Date of Award

Spring 5-4-2024

Degree Type


Degree Name

Master of Science (MS)



Committee Chair

John LaFave

First Advisor

Zach Hoylman

Second Advisor

Glenn Shaw


Drought is a worldwide phenomenon, and many metrics have been developed to help monitor and understand drought. In this study, the drought sensitivity of two different western Montana intermontane-basin groundwater systems were analyzed: the Bitterroot Valley and the Gallatin Valley. Different standardized meteorological drought indices, namely, the Standardized Precipitation Index (SPI) and the Standardized Precipitation Evapotranspiration Index (SPEI), were compared against the Standardized Groundwater level Index (SGI) to better understand groundwater sensitivity to meteorological forcing. The SPI and SPEI were computed using precipitation and reference evapotranspiration data from the gridMET dataset. Groundwater level data from the Montana Bureau of Mines and Geology’s Ground Water Information Center (GWIC) were used to compute the SGI. In general, groundwater in the Bitterroot Valley was shown to be less sensitive to drought with increasing total well depth. Results for the Gallatin Valley did not show any apparent trend in groundwater sensitivity with total well depth. Groundwater in both basins was shown to be more sensitive for wells completed in unconfined material compared to confined material. Wells completed in unconfined material were shown to correlate more strongly to SPI/SPEI accumulation periods of 2-27 months whereas wells completed in confined material correlated more strongly to accumulation periods of 19-48 months. Groundwater level data from both basins showed influence from irrigation recharge, and thus land use plays a significant role in this analysis. The results for SPI vs. SGI and SPEI vs. SGI cross-correlation also showed slight differences depending on the normalization procedure used for the meteorological indices (i.e., parametric vs. non-parametric). These results in sum, and of the Gallatin Valley in particular, highlight the need for localized studies in order to determine groundwater sensitivity to drought.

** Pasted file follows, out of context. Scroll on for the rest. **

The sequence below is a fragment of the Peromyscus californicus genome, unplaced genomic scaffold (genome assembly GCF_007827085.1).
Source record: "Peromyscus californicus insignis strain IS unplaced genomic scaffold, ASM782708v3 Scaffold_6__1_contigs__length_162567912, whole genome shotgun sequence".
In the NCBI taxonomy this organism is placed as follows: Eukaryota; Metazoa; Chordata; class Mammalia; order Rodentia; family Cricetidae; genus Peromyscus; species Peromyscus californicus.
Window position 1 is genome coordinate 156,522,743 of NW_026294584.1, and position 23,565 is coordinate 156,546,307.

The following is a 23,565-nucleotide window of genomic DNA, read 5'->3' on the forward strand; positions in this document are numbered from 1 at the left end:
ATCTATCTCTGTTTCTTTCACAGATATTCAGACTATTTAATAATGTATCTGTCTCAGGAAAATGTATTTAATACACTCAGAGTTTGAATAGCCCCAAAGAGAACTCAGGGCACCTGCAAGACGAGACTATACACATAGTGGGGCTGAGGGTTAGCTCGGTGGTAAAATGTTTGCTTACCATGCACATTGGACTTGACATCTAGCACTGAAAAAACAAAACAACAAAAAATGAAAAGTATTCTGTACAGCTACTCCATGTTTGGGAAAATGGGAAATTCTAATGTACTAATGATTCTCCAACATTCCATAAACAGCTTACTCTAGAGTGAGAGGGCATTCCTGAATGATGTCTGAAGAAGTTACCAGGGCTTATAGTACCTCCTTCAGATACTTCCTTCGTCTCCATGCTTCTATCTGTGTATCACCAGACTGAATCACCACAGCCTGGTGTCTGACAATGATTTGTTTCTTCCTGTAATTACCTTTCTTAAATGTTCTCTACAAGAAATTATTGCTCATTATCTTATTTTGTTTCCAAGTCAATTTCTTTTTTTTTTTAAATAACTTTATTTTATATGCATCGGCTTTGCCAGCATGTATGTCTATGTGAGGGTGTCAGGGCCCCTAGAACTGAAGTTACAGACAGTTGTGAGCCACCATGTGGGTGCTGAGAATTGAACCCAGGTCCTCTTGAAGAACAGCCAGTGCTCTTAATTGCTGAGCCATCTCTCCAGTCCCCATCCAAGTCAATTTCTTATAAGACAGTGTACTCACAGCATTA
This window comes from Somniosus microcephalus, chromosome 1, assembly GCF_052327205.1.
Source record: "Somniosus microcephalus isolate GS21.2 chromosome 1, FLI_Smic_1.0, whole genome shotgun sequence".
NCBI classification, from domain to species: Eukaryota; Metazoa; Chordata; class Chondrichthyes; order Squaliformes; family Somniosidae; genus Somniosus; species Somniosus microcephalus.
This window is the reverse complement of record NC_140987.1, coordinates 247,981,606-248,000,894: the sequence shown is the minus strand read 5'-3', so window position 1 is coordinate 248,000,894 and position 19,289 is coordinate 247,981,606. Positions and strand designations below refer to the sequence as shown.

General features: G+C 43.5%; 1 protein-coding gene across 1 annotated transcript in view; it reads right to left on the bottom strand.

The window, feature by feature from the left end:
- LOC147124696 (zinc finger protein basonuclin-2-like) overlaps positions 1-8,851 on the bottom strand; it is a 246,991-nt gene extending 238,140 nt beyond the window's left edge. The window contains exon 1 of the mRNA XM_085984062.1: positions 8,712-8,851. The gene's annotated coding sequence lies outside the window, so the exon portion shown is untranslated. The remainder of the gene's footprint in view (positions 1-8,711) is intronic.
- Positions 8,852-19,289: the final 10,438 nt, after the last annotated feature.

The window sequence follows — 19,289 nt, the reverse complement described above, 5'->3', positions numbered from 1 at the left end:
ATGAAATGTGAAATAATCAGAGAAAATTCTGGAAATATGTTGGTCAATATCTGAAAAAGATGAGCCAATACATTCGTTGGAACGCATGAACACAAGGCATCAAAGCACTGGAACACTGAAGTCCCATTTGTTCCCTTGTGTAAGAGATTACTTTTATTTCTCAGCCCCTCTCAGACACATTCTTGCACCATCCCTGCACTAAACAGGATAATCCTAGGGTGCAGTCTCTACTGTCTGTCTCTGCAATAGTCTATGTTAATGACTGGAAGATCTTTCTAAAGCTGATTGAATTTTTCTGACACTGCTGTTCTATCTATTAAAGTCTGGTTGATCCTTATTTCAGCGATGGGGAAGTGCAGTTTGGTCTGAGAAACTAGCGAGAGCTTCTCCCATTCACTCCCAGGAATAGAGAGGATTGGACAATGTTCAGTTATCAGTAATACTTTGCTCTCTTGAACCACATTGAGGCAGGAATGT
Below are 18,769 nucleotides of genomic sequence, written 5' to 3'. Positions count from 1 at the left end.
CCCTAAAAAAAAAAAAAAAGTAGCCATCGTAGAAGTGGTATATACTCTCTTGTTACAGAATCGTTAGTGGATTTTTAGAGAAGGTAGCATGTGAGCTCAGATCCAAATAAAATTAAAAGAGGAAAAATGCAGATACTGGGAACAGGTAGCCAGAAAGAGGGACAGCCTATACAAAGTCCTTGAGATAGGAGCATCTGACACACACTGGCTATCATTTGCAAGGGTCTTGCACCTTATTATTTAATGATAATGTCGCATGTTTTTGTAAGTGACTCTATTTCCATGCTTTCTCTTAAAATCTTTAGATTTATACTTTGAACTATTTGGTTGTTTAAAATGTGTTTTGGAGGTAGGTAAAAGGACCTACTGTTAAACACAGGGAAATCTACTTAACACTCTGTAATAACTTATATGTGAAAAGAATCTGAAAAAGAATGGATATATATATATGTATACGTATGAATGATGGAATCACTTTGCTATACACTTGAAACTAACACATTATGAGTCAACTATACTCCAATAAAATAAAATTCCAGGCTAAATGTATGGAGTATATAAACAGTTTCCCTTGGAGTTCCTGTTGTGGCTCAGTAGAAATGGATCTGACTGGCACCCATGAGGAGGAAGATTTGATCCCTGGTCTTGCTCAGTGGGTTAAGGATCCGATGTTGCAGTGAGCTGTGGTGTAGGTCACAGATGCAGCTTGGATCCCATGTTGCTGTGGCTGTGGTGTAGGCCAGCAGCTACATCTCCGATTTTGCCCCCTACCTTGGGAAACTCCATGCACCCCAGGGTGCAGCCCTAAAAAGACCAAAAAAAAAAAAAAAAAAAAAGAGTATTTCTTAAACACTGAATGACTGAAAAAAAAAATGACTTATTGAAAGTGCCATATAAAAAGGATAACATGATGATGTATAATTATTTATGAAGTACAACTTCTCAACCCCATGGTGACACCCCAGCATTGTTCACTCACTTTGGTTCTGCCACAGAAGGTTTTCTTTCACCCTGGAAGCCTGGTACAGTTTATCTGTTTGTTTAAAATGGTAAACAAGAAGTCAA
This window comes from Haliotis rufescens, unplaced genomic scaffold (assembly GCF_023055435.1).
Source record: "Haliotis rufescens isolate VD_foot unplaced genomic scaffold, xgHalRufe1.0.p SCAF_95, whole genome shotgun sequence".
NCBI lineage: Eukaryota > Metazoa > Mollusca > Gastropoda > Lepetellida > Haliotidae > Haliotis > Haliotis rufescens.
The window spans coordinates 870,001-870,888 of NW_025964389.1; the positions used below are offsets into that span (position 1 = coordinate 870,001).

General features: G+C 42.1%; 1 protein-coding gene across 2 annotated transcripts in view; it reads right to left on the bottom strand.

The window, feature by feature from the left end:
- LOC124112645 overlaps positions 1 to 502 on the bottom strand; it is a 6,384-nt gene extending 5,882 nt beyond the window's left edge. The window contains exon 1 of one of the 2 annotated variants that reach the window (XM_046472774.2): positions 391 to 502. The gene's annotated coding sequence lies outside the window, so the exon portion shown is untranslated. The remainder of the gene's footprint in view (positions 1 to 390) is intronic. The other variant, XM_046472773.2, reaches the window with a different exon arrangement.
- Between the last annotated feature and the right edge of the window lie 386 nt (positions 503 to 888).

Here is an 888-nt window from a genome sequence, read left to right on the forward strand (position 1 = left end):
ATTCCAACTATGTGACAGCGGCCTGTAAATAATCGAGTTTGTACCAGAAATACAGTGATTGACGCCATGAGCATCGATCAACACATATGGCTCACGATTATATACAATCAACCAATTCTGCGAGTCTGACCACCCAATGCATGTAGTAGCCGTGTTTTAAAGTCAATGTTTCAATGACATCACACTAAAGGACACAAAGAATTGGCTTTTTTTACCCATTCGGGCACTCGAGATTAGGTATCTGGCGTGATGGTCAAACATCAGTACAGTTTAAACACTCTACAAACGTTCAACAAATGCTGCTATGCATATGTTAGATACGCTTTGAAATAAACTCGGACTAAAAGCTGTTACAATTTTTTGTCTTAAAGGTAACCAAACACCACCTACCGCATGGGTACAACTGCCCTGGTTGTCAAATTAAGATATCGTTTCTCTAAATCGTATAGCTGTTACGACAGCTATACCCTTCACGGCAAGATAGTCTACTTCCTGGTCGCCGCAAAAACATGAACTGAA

Included in

Hydrology Commons